The Human, Social, and Economic Cost of Aging out of Foster Care

Another look at the problem of youth aging out of foster care.

Jenny Jerkins May 21, 2015
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May is recognized as National Foster Care Awareness Month. A lot of focus is given to younger children in the foster care system. We go to great lengths to ensure that these children find forever homes, either through adoption or through the reunification process. This is an important work and should be applauded. However, this May, I would like to address the growing number of adolescents approaching the dreaded 18–21 year age mark that will push them out of the foster care system altogether. This growing number is now over 20,000 young adults each year.

20,000.

This is the number of faces that are looking to the world, our world, for acceptance and love and stability.

This is the number that contributes to one third of the nation’s teenage homeless population*. 

This number also comes with a cost, and not just a financial one.

The Adoption Advocate, a publication of the National Council for Adoption, recently published an article entitled “The Human, Social, and Economic Cost of Aging out of Foster Care.”

It reads, “Youth that age out of foster care are far more likely than their peers to become homeless, dependent on welfare, turn to drugs, or be incarcerated. Truly, this is an American tragedy.”  It goes on to say, “These are our own children, living in our towns, on our streets, attending our schools. The resulting social and economic costs, primarily for the states that are charged with their welfare, are huge.”

For 18-year-olds who have grown up in a nurturing environment, and whose parents have encouraged them over the years, the transition into college is typically a relatively smooth one. These newly minted adults also have the comfort of knowing that they are supported—no matter what.

But 18-year-olds aging out of the foster care system don’t have that kind of support. They live their lives with a constant fear of failure. Many of these 18-year-olds have lacked the support to even complete their high school education, which has contributed to an increase in the nation’s drop-out rate.  Additionally, some have turned 18 and are unable to sign up for the GED, enroll in college, or apply for a job because important personal documents, such as a birth certificate, have been lost along the way.

The majority of homeless young adults are individuals who have aged out of the foster care system. These young adults experience a large amount of insecurity due to failed permanency and constant changes in environment. These young adults lack many things most of us take for granted, such as a place to go for the holidays or family support. Again, from the Adoption Advocate’s article: “Studies have shown that confidence, self-knowledge, and healthy physical and mental development depends on strong, permanent attachments that occur in early childhood and continue into adulthood.”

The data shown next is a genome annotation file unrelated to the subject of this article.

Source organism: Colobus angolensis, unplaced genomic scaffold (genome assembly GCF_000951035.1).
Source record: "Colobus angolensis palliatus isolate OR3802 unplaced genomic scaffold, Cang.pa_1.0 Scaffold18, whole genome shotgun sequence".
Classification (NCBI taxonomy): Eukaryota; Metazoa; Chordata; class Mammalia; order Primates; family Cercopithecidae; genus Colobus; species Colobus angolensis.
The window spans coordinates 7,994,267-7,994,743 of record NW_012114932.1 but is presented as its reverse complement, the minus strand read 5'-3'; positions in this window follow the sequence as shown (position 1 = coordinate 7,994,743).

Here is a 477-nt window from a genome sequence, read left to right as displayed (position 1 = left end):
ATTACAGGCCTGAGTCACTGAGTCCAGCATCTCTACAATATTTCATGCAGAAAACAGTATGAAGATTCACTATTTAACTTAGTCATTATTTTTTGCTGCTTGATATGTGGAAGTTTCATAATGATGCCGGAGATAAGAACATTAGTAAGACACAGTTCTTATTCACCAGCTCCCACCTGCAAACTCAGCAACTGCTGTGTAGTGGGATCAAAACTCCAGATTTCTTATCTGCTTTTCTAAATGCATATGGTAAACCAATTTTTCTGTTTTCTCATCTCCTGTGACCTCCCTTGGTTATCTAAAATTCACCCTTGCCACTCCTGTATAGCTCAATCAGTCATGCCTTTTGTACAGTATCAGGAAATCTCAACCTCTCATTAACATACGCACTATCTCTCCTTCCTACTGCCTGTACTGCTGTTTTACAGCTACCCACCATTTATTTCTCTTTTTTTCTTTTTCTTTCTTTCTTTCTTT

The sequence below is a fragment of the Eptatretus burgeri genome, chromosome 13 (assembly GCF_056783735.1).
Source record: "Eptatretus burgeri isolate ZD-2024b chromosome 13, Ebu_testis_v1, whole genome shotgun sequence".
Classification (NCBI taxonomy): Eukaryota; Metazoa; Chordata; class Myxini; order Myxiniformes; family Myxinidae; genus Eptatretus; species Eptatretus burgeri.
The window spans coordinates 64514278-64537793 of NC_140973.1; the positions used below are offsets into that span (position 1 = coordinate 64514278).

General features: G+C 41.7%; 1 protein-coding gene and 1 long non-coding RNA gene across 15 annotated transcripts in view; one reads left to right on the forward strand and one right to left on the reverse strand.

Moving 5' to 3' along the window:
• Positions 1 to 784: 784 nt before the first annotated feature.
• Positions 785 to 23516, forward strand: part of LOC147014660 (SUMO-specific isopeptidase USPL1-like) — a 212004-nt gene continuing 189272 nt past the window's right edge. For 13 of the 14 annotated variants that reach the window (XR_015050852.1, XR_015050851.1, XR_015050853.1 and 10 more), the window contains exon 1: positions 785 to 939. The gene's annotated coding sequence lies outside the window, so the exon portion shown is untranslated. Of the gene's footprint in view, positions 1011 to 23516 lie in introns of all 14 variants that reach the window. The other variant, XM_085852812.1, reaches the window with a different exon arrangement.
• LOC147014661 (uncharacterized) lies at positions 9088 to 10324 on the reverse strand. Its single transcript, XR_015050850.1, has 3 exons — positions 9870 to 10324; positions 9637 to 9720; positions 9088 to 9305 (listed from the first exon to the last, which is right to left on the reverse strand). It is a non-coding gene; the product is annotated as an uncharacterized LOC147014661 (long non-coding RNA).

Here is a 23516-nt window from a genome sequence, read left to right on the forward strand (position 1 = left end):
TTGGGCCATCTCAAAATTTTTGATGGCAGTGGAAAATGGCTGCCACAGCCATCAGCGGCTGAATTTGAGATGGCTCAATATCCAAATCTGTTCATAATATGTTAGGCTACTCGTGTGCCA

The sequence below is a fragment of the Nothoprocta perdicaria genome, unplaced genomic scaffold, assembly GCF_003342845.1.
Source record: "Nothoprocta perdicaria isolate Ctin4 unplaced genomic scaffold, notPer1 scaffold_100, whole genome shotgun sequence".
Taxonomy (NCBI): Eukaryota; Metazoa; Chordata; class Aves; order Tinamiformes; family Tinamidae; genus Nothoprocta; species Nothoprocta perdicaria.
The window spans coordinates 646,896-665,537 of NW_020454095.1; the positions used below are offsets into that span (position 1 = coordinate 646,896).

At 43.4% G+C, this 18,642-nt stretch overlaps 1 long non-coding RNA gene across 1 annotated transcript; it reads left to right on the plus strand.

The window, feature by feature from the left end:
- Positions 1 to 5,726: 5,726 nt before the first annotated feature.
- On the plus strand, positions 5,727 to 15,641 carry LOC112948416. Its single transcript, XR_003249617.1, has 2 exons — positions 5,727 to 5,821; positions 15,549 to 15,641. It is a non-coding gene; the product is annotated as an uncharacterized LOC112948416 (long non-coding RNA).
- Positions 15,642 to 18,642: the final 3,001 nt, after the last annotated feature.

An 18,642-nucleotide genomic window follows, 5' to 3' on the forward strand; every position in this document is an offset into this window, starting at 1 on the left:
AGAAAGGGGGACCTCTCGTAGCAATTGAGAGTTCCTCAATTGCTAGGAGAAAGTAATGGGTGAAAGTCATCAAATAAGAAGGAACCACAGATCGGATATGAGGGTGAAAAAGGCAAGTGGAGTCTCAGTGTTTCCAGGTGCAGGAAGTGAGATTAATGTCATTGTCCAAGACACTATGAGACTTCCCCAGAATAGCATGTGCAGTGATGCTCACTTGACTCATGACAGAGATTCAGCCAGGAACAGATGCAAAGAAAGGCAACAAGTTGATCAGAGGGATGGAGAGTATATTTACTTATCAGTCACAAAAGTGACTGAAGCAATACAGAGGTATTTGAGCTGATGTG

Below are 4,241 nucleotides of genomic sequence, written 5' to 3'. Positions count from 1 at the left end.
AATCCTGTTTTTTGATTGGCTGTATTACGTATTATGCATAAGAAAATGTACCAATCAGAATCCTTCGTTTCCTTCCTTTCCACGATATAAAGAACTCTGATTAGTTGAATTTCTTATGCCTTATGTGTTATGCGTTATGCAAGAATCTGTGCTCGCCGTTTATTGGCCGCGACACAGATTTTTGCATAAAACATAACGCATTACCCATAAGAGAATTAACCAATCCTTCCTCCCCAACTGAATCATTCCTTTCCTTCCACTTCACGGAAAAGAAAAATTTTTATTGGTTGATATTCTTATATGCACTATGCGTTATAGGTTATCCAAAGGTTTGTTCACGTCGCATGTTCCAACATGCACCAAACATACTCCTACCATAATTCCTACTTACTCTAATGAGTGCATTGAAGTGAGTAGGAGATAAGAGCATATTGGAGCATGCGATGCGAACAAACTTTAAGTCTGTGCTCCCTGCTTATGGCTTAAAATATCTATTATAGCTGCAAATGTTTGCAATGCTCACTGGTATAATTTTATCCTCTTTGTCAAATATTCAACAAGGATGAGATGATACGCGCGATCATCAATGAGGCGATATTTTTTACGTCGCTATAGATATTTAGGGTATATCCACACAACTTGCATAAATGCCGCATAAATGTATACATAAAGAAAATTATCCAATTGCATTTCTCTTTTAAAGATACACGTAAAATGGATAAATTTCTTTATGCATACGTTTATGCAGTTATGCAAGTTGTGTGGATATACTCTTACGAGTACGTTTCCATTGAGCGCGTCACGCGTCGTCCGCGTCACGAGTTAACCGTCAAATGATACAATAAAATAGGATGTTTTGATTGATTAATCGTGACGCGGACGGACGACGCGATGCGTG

Accompanying the rising number of youth aging out of foster care is an increased cost to the state to address issues that arise as a result . Statistics show that this demographic (aged-out youth) contributes to a large portion of the nation’s incarceration rates, in addition to contributing to homelessness. Both of these require more and more funding. In addition, many of these young adults are not acquiring jobs and becoming able to contribute back to society financially.

So how do we, as citizens, help alleviate this growing concern?

We can work with our local and state governments, and we can reach out to private organizations. For some, that may look like adopting a child who is getting close to aging out of foster care. To provide them with love, nurturing, stability, home, and a family. For others, it may be donating  time or financial resources to organizations that assist these young adults in gaining essential life skills so they have the tools they need to avoid incarceration, homelessness, or worse.  Or it may be simply advocating or supporting those who are providing more tangible support, such as food and clothing. The point is that we all have a role in solving this problem. Even though we may not be able to eliminate it, we can all work together to ensure that fewer young adults go into this world feeling unloved and ill-prepared.

* Statistic from www.covenanthouse.org

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Jenny Jerkins

Jenny Jerkins is a Staff Storyteller for Adoption.com and resides in Augusta, GA. She is a wife and former engineer-turned-stay-at-home mom of an energetic, smart, and hilarious little boy. Grateful for infertility, she became a mom through adoption, which has opened her heart in ways she never knew were possible and also brought them the blessing of open adoption. She is an active member of several adoption communities and loves uniting and educating others. You can read all about her adoption story over at Our Not So Engineered Life where she has her own blog about infertility, adoption, motherhood, and life.


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